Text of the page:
Six ways to let go

Six ways to let go

Learning to let go of a project or program is a skill unto itself.

Sheilina Somani, RPP, FA PM, PMP

Although inevitable, moving on from a project or program can be very difficult. For contractors, it's business as usual. But for staff mernbers or contractors closing out a longer-term position-transitioning a project or program into new hands can be a challenge.

It can be a time of monumental change, with stakeholders expressing a range of emotions encompassing everything from joy to sadness. The incumbent project manager might feel excitement about new tasks ahead or the relief of letting go- but a professional understands we must do everything possible to make the transition as painless as possible. The starting point is to welcome the new owner/manager. This encourages stakeholders to transfer trust from the exiting project manager to the newcomer. Sometimes stakeholders feel that we are abandoning them to move on to more interesting or exciting options. Sensitivity and grace are valuable attributes for facilitating change and creating a sense of continuity.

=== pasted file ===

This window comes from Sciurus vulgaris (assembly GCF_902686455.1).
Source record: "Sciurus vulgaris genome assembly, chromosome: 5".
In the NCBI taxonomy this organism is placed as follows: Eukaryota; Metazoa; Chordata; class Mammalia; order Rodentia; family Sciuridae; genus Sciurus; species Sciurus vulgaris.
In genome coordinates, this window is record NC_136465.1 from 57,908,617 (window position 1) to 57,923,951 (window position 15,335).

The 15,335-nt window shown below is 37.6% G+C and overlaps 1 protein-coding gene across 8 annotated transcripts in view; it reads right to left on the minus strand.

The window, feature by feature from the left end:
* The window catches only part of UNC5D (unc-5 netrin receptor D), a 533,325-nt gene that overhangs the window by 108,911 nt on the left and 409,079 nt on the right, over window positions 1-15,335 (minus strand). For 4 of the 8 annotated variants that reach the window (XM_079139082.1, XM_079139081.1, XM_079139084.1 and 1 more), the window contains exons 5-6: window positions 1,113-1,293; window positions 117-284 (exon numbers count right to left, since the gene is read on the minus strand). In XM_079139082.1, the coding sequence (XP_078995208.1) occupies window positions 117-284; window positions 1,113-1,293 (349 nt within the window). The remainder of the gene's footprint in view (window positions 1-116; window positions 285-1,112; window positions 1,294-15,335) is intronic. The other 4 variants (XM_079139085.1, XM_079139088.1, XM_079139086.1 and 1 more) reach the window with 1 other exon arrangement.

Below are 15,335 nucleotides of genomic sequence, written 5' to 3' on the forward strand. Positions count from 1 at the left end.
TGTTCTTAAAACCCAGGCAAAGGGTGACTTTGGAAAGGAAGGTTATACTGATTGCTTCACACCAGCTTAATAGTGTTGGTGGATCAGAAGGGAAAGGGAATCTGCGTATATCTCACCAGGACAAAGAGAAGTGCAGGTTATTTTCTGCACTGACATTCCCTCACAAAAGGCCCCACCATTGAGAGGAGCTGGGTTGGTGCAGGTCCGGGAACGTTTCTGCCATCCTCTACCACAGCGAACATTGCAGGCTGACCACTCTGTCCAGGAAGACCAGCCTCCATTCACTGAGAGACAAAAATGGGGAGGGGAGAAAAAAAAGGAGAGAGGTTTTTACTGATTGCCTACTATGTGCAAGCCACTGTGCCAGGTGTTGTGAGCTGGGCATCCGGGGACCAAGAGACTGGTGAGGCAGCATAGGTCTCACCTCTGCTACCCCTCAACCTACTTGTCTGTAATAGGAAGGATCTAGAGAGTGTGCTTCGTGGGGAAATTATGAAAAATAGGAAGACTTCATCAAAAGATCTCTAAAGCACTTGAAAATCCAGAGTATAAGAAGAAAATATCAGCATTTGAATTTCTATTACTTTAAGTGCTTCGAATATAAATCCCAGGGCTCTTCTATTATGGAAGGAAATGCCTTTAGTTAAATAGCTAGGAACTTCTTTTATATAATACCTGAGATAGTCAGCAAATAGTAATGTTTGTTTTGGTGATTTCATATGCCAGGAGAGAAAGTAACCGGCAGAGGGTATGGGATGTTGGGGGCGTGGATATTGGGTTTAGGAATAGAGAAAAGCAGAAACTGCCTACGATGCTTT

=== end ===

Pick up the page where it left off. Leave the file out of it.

Here are six ways to prevent your departure from triggering problems:

  • Communicate the vision. Make clear that the project has a current state and a future state, and show who is responsible for each. Revisit regularly as part of succession planning.
  • Make the exit part of the plan. Handover and close must be a visible part from the start. Add tasks, ownership and accountability for this phase early and revisit often.
  • Remember to document. Use tools to document and manage change and deal with any legal considerations (e.g., who approves invoices and accepts work as completed). Plan ahead through long-term ownership costs for the business.
  • Maintain risk management. Document the opportunity that the change represents and the potential for increased satisfaction.
  • Support the handover process. Demonstrate support for the new owner/manager. Bring the person to meetings and provide him or her with all relevant information.
  • Leave completely. After the handover, refrain from commenting about any new processes or changes in methods. There are many ways to complete a task. It's part of new ownership and must be allowed to happen. If you demonstrate disappointment, stakeholders will too.
  • The ultimate goal is to gracefully make way for the next person to benefit from work already completed. Each new project is a world to explore and you want your successor to hit the ground running.
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